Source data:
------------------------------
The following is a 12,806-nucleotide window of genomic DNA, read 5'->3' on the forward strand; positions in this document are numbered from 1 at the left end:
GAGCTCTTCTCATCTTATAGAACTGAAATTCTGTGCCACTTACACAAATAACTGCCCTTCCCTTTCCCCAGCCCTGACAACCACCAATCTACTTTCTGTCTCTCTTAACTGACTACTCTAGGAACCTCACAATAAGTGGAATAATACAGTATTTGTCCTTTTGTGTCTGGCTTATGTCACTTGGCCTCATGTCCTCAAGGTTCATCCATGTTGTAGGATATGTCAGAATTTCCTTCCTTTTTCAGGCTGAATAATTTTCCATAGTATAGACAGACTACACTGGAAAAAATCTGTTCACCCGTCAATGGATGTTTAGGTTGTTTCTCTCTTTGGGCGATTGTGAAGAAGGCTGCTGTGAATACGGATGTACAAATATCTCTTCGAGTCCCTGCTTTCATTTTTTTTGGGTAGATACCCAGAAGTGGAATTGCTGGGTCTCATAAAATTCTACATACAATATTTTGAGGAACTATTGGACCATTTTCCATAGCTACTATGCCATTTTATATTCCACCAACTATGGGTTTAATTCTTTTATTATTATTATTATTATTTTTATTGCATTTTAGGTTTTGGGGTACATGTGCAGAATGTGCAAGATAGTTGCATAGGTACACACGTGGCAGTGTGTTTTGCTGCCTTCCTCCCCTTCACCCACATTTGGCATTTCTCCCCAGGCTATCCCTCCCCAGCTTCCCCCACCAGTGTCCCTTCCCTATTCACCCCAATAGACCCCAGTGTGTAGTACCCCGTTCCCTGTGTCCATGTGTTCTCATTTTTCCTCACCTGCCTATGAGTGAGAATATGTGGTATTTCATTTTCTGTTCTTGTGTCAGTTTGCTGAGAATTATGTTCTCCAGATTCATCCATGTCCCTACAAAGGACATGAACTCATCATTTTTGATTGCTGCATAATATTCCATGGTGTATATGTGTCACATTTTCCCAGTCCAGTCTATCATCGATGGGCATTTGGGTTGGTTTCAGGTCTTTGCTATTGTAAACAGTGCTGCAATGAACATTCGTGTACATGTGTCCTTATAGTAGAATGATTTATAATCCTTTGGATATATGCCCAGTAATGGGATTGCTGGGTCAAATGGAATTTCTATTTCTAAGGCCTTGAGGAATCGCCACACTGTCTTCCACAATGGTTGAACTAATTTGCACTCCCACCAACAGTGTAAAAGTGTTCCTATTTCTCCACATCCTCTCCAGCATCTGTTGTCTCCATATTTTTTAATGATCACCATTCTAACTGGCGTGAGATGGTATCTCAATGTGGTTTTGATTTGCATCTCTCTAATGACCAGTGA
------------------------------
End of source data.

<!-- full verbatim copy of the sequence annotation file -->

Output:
The following is a 12,806-nucleotide window of genomic DNA, read 5'->3' on the forward strand; positions in this document are numbered from 1 at the left end:
GAGCTCTTCTCATCTTATAGAACTGAAATTCTGTGCCACTTACACAAATAACTGCCCTTCCCTTTCCCCAGCCCTGACAACCACCAATCTACTTTCTGTCTCTCTTAACTGACTACTCTAGGAACCTCACAATAAGTGGAATAATACAGTATTTGTCCTTTTGTGTCTGGCTTATGTCACTTGGCCTCATGTCCTCAAGGTTCATCCATGTTGTAGGATATGTCAGAATTTCCTTCCTTTTTCAGGCTGAATAATTTTCCATAGTATAGACAGACTACACTGGAAAAAATCTGTTCACCCGTCAATGGATGTTTAGGTTGTTTCTCTCTTTGGGCGATTGTGAAGAAGGCTGCTGTGAATACGGATGTACAAATATCTCTTCGAGTCCCTGCTTTCATTTTTTTTGGGTAGATACCCAGAAGTGGAATTGCTGGGTCTCATAAAATTCTACATACAATATTTTGAGGAACTATTGGACCATTTTCCATAGCTACTATGCCATTTTATATTCCACCAACTATGGGTTTAATTCTTTTATTATTATTATTATTATTTTTATTGCATTTTAGGTTTTGGGGTACATGTGCAGAATGTGCAAGATAGTTGCATAGGTACACACGTGGCAGTGTGTTTTGCTGCCTTCCTCCCCTTCACCCACATTTGGCATTTCTCCCCAGGCTATCCCTCCCCAGCTTCCCCCACCAGTGTCCCTTCCCTATTCACCCCAATAGACCCCAGTGTGTAGTACCCCGTTCCCTGTGTCCATGTGTTCTCATTTTTCCTCACCTGCCTATGAGTGAGAATATGTGGTATTTCATTTTCTGTTCTTGTGTCAGTTTGCTGAGAATTATGTTCTCCAGATTCATCCATGTCCCTACAAAGGACATGAACTCATCATTTTTGATTGCTGCATAATATTCCATGGTGTATATGTGTCACATTTTCCCAGTCCAGTCTATCATCGATGGGCATTTGGGTTGGTTTCAGGTCTTTGCTATTGTAAACAGTGCTGCAATGAACATTCGTGTACATGTGTCCTTATAGTAGAATGATTTATAATCCTTTGGATATATGCCCAGTAATGGGATTGCTGGGTCAAATGGAATTTCTATTTCTAAGGCCTTGAGGAATCGCCACACTGTCTTCCACAATGGTTGAACTAATTTGCACTCCCACCAACAGTGTAAAAGTGTTCCTATTTCTCCACATCCTCTCCAGCATCTGTTGTCTCCATATTTTTTAATGATCACCATTCTAACTGGCGTGAGATGGTATCTCAATGTGGTTTTGATTTGCATCTCTCTAATGACCAGTGA